The holidays can evoke a range of feelings – everything from excitement and glee to sadness, loneliness, and anxiety. Many people experience stress during the holidays, but the following may help make the season a bit brighter.
Combat the “holiday blues”
Many people experience sadness or loneliness during the holidays. One way to combat these feelings is by shifting your focus. Rather than focusing inward, search outward for a greater sense of meaning and purpose. Whether you help serve a holiday meal at a food kitchen, volunteer at a local shelter, or donate money to your favorite charity, giving back to your community can help you feel a sense of engagement and fulfillment. You may be surprised by how many lives you touch!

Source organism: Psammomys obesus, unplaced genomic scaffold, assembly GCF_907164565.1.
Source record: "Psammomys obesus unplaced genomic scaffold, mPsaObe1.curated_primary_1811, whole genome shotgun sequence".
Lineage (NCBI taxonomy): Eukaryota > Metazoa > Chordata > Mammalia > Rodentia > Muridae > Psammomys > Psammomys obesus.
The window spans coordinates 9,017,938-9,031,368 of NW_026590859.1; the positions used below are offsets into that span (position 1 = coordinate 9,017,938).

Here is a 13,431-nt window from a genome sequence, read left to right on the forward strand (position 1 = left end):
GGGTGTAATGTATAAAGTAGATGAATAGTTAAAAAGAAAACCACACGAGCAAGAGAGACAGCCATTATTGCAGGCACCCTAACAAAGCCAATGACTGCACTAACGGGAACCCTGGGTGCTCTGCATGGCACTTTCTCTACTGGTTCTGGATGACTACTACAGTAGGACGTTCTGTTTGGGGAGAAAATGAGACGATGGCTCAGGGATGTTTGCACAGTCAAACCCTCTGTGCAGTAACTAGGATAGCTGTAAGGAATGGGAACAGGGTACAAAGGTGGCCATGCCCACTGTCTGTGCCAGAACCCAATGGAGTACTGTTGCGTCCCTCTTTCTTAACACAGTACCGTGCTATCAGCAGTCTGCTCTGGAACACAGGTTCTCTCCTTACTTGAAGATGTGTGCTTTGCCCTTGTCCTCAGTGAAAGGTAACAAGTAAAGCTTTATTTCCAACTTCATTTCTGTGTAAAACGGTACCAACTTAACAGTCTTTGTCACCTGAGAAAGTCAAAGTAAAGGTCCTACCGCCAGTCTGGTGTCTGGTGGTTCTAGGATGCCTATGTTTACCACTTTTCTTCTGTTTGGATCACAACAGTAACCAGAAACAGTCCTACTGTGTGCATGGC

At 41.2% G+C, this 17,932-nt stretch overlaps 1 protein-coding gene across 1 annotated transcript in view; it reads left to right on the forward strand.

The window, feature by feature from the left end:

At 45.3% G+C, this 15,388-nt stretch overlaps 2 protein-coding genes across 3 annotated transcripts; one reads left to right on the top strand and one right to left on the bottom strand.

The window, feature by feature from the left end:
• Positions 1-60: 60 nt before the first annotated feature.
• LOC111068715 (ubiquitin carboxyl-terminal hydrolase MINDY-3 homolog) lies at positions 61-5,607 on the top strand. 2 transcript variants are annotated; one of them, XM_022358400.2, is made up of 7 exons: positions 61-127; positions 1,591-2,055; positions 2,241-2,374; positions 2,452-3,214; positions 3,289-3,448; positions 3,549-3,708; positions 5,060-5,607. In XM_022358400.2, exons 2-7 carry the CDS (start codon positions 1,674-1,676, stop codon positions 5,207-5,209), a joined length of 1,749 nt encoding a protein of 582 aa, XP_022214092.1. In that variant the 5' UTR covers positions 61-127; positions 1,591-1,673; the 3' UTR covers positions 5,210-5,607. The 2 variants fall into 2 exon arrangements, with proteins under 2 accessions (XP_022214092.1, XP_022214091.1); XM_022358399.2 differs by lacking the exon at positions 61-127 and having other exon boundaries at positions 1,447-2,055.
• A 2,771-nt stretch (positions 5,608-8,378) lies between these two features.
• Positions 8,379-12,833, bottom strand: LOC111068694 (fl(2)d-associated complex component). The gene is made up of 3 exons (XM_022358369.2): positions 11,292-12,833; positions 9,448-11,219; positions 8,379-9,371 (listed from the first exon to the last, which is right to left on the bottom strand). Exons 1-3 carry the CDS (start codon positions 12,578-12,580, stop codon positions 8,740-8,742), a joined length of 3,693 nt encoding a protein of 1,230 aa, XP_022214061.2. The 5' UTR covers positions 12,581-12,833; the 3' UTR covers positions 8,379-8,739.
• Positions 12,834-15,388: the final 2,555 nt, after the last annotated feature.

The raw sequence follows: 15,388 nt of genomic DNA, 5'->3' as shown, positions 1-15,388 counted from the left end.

Make a gratitude list
Gratitude lists help us appreciate what we already have. During the holidays children (and even some adults) compose “wish lists,” but very infrequently develop gratitude lists. During your next holiday gathering, consider asking your friends and family to compose a gratitude list. Take turns sharing your lists with one another. This simple exercise can help get you into the holiday spirit and bring your attention to what truly matters.
Stick to your budget
For many individuals, debt is synonymous with stress. Help reduce stress by planning ahead for the holidays, developing a budget, and sticking to it.
Help your child learn the value of giving
If your child wants to exchange holiday gifts with friends or family, consider giving him or her an allowance for completing age-appropriate household tasks. Discuss the value of money with your child, and help him or her develop a holiday budget. Depending on the age of the child, he or she may require assistance identifying and selecting gifts that fall within budget. Your child will likely feel a sense of pride for having earned the money, and you will have taught your child an early lesson in giving.